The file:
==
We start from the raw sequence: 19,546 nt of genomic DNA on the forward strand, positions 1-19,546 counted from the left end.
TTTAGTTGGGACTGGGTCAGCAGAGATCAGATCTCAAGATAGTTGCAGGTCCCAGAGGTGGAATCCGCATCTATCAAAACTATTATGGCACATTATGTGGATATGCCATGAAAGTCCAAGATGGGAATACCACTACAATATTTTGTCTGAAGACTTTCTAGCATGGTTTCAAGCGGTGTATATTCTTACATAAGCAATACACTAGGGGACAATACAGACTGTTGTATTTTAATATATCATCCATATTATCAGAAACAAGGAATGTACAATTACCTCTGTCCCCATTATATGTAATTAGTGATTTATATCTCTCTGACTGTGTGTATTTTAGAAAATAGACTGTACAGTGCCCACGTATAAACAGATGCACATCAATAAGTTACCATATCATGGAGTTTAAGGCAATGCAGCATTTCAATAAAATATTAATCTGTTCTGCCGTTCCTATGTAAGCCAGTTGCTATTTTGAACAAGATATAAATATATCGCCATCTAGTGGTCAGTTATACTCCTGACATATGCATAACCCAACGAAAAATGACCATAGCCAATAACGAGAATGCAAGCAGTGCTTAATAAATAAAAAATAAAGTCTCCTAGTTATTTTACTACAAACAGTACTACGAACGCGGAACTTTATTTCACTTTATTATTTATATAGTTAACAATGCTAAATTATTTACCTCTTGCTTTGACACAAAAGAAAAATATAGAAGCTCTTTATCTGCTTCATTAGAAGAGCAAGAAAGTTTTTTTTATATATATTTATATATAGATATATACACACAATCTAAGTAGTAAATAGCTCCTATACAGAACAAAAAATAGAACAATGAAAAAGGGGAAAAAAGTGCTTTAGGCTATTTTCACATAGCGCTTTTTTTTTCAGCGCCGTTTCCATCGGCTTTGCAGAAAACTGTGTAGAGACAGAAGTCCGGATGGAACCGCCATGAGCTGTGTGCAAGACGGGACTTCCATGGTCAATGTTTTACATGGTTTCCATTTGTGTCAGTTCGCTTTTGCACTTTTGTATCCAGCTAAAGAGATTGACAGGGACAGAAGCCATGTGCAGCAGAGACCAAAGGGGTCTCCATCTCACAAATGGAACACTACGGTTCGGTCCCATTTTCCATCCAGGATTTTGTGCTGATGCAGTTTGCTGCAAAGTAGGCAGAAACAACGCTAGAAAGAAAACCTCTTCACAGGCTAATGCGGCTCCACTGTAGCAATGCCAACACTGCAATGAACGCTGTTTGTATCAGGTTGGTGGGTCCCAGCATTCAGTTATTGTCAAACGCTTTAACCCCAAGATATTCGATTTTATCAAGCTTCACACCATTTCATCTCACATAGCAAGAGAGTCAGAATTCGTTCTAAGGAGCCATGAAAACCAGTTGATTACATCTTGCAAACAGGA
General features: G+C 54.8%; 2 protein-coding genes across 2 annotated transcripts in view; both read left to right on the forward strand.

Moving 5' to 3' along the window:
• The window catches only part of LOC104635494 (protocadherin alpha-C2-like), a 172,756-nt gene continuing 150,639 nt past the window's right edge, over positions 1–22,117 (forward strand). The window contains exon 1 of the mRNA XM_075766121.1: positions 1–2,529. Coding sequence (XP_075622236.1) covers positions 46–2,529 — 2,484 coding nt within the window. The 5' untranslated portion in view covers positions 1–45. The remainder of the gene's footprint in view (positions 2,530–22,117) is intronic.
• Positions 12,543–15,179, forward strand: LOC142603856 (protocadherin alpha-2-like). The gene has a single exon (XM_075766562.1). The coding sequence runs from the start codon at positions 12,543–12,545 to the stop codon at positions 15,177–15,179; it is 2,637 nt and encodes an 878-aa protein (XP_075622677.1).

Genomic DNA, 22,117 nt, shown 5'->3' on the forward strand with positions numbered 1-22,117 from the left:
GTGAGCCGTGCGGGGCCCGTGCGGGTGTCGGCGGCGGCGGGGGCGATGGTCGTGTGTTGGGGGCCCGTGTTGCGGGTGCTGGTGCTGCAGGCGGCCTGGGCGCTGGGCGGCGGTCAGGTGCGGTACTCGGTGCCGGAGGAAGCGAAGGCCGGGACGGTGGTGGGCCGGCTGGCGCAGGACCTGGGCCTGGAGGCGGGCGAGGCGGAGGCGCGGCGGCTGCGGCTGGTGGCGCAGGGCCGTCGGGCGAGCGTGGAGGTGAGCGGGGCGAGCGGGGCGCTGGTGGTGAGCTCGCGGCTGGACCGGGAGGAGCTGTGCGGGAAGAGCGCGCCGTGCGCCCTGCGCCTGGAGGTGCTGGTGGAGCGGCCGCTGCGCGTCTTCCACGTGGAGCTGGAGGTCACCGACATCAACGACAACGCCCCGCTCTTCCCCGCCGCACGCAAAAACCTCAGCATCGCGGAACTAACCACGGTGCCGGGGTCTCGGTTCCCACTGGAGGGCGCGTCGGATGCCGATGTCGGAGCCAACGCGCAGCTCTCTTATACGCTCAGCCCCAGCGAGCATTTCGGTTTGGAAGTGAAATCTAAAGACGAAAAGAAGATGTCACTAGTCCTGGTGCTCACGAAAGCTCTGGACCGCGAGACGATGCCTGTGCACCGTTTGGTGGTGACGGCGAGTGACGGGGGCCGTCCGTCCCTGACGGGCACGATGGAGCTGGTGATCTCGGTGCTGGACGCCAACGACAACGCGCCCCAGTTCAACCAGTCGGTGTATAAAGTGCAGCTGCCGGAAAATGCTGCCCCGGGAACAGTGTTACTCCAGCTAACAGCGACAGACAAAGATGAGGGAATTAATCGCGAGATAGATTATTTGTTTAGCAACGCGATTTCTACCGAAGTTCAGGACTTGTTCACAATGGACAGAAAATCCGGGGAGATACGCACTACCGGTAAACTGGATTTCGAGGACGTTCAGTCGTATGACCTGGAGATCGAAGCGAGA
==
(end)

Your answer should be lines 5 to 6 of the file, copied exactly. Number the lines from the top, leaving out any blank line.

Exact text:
• The window catches only part of LOC104635494 (protocadherin alpha-C2-like), a 172,756-nt gene continuing 150,639 nt past the window's right edge, over positions 1–22,117 (forward strand). The window contains exon 1 of the mRNA XM_075766121.1: positions 1–2,529. Coding sequence (XP_075622236.1) covers positions 46–2,529 — 2,484 coding nt within the window. The 5' untranslated portion in view covers positions 1–45. The remainder of the gene's footprint in view (positions 2,530–22,117) is intronic.
• Positions 12,543–15,179, forward strand: LOC142603856 (protocadherin alpha-2-like). The gene has a single exon (XM_075766562.1). The coding sequence runs from the start codon at positions 12,543–12,545 to the stop codon at positions 15,177–15,179; it is 2,637 nt and encodes an 878-aa protein (XP_075622677.1).